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British Sugar’s £27/t beet price is equivalent to £27.92/t with former crown tare

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As the sole processor of the UK’s beet sugar crop, we work in partnership with over 2,500 growers and our customers to deliver a world-class product that is made to the highest standards every day. We are the leading producer of sugar for the British and Irish food and beverage markets, processing around eight million tonnes of homegrown sugar beet and producing up to 1.4 million tonnes of sugar each year.

British Sugar has announced its 2022 one-year fixed price at £27/t zero-crown. For growers acclimatising to decades of crown tare deductions and a previous sugar scale, £27/t is the equivalent of £27.92/t on average where the previous crown tare deduction and sugar scale terms applied.

Sugar beet

British Sugar’s 2022/23 one-year contract is a fixed price of £27/t (zero crown) © British Sugar plc

The removal of the crown tare deduction – introduced from the 2021 crop – means growers are paid for the entire root of beet they deliver to the factory.

And the current sugar beet campaign is the first time growers are seeing their weekly beet invoices without the 6.61% crown tare deduction.

When British Sugar and NFU Sugar agreed the zero-crown approach, the recognised principle was that growers will be paid the equivalent sum of money but spread across 100% of the root.

This makes the beet price appear lower, but that’s because it accounts for the entire root, and not just part of it.

The new 2022/23 contract has been announced on a zero crown basis which is clearer and more transparent, ensuring growers are paid for the sugar they produce.

“For transparency and to assist in understanding the prices on a like-for-like basis, £27/t zero-crown is the equivalent of £27.92/t on average with crown tare deduction and using the previous sugar scale,” said Nick Morris, Head of Central Agriculture at British Sugar.

“Similarly, the upgrade Multi-Year offer at £25/t zero-crown is the equivalent of £25.85/t on average with crown tare deduction and using the previous sugar scale.”

”What you deliver is what you get paid for. The changes do take a bit of getting used to – there has been decades without change, so growers are very familiar with deducting crown tare,” said Nick.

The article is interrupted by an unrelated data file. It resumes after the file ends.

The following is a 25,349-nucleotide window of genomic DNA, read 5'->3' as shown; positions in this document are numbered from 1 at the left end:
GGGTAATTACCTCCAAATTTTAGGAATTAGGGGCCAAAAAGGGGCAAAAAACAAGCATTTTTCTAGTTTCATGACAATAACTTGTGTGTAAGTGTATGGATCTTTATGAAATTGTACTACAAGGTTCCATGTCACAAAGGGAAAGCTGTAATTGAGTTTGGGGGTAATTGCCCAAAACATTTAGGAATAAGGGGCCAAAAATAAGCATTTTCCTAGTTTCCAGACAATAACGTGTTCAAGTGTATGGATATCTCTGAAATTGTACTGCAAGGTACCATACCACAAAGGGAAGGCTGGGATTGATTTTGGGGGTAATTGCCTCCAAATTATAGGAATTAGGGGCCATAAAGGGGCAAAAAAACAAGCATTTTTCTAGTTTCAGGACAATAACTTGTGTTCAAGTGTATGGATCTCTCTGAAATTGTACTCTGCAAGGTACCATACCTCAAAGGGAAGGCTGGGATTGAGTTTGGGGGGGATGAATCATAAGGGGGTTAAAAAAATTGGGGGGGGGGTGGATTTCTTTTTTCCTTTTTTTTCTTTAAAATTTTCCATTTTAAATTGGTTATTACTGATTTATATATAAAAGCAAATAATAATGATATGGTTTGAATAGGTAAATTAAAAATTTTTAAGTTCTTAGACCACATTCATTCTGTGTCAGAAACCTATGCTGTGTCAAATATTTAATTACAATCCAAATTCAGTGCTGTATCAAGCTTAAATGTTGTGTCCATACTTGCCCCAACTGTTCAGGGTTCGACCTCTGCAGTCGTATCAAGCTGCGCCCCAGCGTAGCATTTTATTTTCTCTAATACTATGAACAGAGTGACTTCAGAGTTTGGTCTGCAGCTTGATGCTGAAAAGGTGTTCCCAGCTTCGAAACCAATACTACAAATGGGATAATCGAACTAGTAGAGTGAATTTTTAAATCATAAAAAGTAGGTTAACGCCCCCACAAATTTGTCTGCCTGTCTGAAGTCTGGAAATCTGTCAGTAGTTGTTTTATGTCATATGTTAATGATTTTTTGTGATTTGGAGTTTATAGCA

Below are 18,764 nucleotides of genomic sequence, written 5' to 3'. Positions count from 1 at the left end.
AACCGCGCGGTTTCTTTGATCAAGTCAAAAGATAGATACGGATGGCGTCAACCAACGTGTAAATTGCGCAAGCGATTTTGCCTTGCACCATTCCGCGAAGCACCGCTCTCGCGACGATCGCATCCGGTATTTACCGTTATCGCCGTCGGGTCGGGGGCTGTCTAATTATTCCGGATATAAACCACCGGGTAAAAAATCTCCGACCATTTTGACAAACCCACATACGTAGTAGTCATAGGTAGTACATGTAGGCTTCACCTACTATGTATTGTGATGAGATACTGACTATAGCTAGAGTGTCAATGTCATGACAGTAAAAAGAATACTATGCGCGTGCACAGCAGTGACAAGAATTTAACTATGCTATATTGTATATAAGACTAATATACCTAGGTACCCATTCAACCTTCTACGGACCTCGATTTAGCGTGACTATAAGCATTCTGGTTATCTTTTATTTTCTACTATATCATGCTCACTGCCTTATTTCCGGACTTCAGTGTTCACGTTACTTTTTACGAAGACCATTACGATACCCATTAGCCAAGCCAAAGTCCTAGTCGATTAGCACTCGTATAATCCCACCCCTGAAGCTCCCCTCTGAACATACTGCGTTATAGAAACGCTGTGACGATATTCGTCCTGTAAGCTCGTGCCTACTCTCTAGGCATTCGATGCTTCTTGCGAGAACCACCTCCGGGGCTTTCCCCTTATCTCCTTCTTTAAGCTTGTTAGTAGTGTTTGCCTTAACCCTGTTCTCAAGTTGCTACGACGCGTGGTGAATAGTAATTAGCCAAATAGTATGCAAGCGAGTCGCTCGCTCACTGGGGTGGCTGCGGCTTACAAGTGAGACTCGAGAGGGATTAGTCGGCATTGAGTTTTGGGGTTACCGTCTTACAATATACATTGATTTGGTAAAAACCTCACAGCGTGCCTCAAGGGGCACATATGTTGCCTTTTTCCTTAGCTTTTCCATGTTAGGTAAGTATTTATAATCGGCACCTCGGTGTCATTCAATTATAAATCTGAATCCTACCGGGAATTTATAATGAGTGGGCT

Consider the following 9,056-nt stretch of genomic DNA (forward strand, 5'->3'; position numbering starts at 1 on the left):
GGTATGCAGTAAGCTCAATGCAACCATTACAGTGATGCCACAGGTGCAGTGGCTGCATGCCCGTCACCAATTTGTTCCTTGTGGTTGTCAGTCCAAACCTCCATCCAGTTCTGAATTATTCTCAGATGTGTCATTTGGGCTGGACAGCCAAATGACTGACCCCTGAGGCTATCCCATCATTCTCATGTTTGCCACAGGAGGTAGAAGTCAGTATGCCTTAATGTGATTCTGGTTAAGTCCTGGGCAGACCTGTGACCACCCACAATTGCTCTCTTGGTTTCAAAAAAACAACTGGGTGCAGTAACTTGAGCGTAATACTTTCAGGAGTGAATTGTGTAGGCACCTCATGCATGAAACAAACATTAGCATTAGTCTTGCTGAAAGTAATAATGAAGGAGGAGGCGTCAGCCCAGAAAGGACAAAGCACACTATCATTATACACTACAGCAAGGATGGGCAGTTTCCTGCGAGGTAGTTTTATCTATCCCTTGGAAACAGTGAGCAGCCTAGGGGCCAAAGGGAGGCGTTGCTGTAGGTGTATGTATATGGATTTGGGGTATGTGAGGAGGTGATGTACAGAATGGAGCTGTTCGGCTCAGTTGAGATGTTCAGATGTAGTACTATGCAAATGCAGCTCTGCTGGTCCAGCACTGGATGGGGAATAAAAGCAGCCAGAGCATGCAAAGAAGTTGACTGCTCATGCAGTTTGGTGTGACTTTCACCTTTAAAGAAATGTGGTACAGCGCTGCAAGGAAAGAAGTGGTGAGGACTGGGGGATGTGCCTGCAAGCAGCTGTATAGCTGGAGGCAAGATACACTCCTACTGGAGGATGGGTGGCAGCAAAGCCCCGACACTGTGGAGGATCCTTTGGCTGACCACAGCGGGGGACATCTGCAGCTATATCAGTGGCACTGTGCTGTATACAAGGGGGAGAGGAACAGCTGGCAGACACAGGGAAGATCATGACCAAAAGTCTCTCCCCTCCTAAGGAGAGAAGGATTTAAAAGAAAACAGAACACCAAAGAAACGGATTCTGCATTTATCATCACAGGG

2021 also saw the introduction of the new  sugar scale, too – with growers now paid in proportion to the actual sugar content of their beet. “Growers will be paid by converting clean tonnes into adjusted tonnes, according to sugar content in the entire root,” said Nick Morris.

As with the old sugar scale, growers with high sugars over 17% were paid for more sugar than they actually delivered, and the opposite for deliveries with a lower sugar content. Clean tonnes are converted to adjusted tonnes based on a benchmark sugar content of 16%.

“Adjusted tonnes takes into account a number of things,” said Daniel Stoneman, Head of Agricultural Finance. “After measuring any non-beet material in the Tarehouse, we deduct dirt tare.

Then there’s no longer a crown-tare deduction, so where previously growers would have delivered 100 tonnes and be paid for 93.39 tonnes, they are now paid for the full 100 tonnes.

The final adjustment is on the sugar content. “The sugar scale starts at 1.00 for 16% sugar and goes up by 0.00625 per 0.1%, so if a grower delivers 94 clean tonnes at 17% sugar, the tonnage will be multiplied by 1.0625 – so the grower is actually paid for 99.88 tonnes.”

Nick Morris added: “When accounting for these contract changes to the crown tare and linear sugar scale, yields in 2021/22 will be 3.4% higher on average than in previous years on a like-for-like basis. So when budgeting for the 2022 sugar beet crop, growers should account for this accordingly.”

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